The Wuhan Coronavirus: Symptoms, Spread, and What Scientists Know

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At least 25 of those who died were from Hubei, the Chinese province of which Wuhan is the capital. Of those, the youngest was a 48-year-old woman, and the eldest were two 89-year-old men who died on Saturday and Sunday.

Animals are the most likely primary source of the outbreak — but it is still not clear which animals. Past outbreaks of similar illnesses, including SARS, also are believed to have emerged from live animal markets. Another coronavirus, which causes Middle East Respiratory Syndrome, or MERS, is transmitted to humans by camels.

But though the first patients were thought to have contracted the disease at the market, Chinese authorities say the illness can also be transmitted from person to person. A growing number of people, including medical staff caring for patients, have become infected. That makes the virus more difficult to contain.

Most of the victims are in China, but the virus has spread to several other countries, including Taiwan, Thailand, Japan, Vietnam, South Korea and Singapore — as well as to the United States. Health officials in various countries are currently investigating suspect cases, as are authorities in the United States.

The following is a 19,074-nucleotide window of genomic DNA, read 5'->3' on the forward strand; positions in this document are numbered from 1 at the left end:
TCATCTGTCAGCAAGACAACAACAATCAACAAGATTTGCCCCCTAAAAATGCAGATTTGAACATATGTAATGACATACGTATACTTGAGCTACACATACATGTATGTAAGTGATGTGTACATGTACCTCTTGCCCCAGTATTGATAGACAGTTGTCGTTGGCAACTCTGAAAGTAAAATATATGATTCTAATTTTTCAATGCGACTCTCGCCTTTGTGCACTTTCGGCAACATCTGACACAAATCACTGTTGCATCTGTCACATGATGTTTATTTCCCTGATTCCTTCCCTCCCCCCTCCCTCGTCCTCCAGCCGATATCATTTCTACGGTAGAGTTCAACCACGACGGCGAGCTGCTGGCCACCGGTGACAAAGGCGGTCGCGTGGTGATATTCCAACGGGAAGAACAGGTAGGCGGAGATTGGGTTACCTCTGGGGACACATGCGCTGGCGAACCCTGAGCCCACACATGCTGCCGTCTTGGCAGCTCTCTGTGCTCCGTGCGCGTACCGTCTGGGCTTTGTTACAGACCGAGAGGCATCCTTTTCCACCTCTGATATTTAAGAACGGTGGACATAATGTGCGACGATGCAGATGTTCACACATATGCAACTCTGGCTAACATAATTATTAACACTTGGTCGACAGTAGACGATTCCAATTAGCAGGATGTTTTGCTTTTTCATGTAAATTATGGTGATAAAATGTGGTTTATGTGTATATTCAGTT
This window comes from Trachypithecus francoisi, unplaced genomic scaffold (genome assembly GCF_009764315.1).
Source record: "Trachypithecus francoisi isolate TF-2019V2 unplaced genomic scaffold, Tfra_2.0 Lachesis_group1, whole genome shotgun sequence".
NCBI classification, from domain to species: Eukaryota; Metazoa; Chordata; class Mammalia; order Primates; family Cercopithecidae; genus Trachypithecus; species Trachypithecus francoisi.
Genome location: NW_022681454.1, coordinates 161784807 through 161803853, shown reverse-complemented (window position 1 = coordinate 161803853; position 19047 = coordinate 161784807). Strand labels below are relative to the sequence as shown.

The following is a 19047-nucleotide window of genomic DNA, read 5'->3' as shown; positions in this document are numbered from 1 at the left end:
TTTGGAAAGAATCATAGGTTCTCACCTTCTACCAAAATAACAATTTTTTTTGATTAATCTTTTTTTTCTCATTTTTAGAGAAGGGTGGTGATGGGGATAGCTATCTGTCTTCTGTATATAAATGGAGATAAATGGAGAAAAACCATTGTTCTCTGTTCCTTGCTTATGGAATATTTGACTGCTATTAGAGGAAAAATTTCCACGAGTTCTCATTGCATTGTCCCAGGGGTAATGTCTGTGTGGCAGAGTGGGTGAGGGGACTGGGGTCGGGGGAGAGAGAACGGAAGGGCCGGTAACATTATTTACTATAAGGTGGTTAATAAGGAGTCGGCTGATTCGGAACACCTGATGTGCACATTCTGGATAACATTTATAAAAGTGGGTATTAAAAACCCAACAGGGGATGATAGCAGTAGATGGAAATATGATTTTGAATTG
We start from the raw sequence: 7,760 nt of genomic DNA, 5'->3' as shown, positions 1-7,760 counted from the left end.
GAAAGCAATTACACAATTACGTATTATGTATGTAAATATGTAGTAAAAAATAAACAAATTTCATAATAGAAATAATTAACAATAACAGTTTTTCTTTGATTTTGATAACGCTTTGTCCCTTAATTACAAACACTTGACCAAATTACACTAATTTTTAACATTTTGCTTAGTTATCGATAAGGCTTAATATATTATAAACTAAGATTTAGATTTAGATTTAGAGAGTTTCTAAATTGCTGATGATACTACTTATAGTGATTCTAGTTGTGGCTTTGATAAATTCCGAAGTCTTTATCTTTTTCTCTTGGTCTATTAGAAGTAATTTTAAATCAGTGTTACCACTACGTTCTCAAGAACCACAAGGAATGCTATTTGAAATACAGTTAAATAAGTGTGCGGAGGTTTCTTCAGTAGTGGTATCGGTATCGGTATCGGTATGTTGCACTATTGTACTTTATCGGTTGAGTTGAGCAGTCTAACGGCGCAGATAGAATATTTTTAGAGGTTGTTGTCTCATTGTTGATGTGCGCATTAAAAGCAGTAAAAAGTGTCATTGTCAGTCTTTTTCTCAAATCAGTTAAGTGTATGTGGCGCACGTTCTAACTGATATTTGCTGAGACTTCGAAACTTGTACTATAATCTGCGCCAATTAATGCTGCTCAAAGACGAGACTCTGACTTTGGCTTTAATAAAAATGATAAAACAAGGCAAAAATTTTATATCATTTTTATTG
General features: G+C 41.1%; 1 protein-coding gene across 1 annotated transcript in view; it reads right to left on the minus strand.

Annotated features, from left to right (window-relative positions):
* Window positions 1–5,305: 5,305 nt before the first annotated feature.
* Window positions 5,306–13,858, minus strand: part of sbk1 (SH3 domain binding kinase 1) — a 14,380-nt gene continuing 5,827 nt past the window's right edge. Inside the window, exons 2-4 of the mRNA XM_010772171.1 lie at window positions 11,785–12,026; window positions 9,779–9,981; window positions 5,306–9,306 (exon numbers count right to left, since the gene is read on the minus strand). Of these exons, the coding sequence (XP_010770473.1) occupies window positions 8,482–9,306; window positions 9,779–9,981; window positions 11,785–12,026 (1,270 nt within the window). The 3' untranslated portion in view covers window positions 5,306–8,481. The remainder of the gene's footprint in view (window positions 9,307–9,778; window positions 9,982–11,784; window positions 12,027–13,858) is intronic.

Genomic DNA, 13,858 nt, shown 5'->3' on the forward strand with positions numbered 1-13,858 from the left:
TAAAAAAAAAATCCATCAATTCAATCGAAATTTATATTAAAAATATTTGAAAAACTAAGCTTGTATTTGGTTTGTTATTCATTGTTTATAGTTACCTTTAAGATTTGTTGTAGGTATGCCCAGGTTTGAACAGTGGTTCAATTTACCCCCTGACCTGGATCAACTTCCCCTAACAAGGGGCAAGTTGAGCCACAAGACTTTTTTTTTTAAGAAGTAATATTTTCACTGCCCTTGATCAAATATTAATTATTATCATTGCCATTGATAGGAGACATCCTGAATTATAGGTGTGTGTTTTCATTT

Scientists still don’t know exactly how the virus spreads, but it can be transmitted from person to person, which makes it a bigger risk than if it were carried only from animals to humans, said Dr. Peter Rabinowitz, a director of the University of Washington MetaCenter for Pandemic Preparedness and Global Health Security.

It is most likely transmitted through coughing and sneezing, as is the case with influenza and other respiratory viruses, said Dr. Julie Vaishampayan, chairwoman of the public health committee of the Infectious Diseases Society of America.

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